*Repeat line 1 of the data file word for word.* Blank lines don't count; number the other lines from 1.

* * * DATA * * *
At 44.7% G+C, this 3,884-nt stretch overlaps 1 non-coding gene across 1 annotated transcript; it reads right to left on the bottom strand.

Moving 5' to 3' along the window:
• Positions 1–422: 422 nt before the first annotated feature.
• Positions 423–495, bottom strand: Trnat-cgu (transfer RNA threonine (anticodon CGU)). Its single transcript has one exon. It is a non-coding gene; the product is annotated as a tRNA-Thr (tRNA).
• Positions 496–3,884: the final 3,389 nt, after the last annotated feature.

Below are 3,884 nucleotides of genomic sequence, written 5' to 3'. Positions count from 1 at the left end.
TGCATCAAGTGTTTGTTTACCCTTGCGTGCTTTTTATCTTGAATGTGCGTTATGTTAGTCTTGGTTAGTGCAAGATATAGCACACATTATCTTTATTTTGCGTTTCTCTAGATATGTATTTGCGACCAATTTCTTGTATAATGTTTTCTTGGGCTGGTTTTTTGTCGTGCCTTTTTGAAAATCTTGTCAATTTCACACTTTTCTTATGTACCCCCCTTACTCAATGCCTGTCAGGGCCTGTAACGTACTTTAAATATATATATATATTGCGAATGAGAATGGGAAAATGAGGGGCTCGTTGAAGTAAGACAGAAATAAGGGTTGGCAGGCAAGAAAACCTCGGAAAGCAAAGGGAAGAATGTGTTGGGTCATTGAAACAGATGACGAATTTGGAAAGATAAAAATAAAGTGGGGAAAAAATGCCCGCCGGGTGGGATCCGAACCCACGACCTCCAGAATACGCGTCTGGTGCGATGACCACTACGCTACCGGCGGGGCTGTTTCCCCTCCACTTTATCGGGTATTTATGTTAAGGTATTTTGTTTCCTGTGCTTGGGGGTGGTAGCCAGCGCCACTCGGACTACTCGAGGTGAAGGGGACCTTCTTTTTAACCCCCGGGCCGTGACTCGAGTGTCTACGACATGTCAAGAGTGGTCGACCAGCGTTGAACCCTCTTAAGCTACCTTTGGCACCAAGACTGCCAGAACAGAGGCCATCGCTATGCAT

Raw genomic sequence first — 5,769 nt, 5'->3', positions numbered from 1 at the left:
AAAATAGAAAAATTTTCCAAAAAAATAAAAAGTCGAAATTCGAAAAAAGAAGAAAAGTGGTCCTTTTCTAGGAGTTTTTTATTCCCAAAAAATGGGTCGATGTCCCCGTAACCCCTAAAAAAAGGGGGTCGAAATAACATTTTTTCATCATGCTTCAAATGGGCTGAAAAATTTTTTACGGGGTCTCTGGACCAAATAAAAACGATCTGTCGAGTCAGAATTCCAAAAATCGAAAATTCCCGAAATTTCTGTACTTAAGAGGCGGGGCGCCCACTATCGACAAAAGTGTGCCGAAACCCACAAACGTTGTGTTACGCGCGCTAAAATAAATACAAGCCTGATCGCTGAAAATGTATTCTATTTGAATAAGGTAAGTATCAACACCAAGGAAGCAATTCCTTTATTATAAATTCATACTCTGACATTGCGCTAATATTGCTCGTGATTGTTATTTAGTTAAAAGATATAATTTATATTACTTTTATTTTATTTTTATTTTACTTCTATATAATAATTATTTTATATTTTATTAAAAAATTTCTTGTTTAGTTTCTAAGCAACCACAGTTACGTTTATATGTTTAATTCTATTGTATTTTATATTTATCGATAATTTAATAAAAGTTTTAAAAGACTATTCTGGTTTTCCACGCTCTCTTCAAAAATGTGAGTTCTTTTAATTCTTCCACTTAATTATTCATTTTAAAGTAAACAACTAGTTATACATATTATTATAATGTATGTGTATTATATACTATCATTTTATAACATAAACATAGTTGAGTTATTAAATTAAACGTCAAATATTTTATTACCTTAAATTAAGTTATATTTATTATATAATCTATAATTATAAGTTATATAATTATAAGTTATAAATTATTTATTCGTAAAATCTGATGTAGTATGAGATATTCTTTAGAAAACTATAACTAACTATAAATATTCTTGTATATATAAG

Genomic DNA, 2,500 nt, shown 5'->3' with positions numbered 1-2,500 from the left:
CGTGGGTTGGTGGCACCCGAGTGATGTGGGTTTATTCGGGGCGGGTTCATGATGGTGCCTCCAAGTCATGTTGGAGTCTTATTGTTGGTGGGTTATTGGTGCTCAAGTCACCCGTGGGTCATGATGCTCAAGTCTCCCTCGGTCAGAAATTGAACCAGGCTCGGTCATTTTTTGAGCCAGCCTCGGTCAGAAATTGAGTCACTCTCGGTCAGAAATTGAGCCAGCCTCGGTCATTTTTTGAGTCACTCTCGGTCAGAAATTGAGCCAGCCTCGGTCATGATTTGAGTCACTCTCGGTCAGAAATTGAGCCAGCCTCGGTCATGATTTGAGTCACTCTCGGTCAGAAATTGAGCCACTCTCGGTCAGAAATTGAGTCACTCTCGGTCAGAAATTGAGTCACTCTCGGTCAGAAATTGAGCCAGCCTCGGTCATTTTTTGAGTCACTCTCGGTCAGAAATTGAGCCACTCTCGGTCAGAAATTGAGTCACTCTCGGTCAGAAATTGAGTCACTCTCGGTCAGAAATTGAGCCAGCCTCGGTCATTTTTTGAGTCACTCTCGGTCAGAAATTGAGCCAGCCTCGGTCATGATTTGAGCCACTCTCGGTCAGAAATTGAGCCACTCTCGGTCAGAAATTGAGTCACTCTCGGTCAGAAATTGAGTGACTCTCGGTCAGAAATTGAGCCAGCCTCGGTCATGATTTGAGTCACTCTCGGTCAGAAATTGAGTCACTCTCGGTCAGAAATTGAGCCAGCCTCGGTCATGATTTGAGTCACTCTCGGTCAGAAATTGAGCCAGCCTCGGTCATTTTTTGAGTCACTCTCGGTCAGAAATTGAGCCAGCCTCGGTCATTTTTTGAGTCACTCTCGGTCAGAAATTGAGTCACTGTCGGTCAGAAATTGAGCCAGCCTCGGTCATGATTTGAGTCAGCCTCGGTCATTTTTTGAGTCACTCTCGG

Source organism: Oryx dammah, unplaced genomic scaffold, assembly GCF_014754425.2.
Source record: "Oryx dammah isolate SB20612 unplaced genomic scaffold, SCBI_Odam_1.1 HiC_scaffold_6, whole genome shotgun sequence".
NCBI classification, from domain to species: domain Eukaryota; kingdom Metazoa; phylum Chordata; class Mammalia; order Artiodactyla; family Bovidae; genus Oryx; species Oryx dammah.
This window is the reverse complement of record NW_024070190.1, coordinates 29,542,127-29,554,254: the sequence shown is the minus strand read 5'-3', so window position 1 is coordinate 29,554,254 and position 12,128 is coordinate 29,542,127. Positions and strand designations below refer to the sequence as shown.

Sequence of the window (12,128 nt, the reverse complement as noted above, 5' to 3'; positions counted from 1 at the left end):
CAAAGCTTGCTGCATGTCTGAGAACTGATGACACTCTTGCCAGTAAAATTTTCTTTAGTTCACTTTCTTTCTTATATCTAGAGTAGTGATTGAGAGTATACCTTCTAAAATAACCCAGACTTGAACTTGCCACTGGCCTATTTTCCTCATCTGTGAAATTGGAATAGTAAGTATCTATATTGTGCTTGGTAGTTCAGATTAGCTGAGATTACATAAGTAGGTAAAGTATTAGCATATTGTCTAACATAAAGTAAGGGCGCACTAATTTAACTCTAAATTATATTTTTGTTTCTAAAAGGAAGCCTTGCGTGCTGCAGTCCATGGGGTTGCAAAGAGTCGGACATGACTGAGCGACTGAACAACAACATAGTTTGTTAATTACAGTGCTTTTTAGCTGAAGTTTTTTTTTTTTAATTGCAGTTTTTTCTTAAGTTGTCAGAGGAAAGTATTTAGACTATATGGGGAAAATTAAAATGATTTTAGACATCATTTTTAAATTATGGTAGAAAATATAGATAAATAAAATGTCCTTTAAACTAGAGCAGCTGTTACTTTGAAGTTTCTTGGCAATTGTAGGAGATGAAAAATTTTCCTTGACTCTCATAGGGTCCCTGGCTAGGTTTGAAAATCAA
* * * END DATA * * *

At 44.7% G+C, this 3,884-nt stretch overlaps 1 non-coding gene across 1 annotated transcript; it reads right to left on the bottom strand.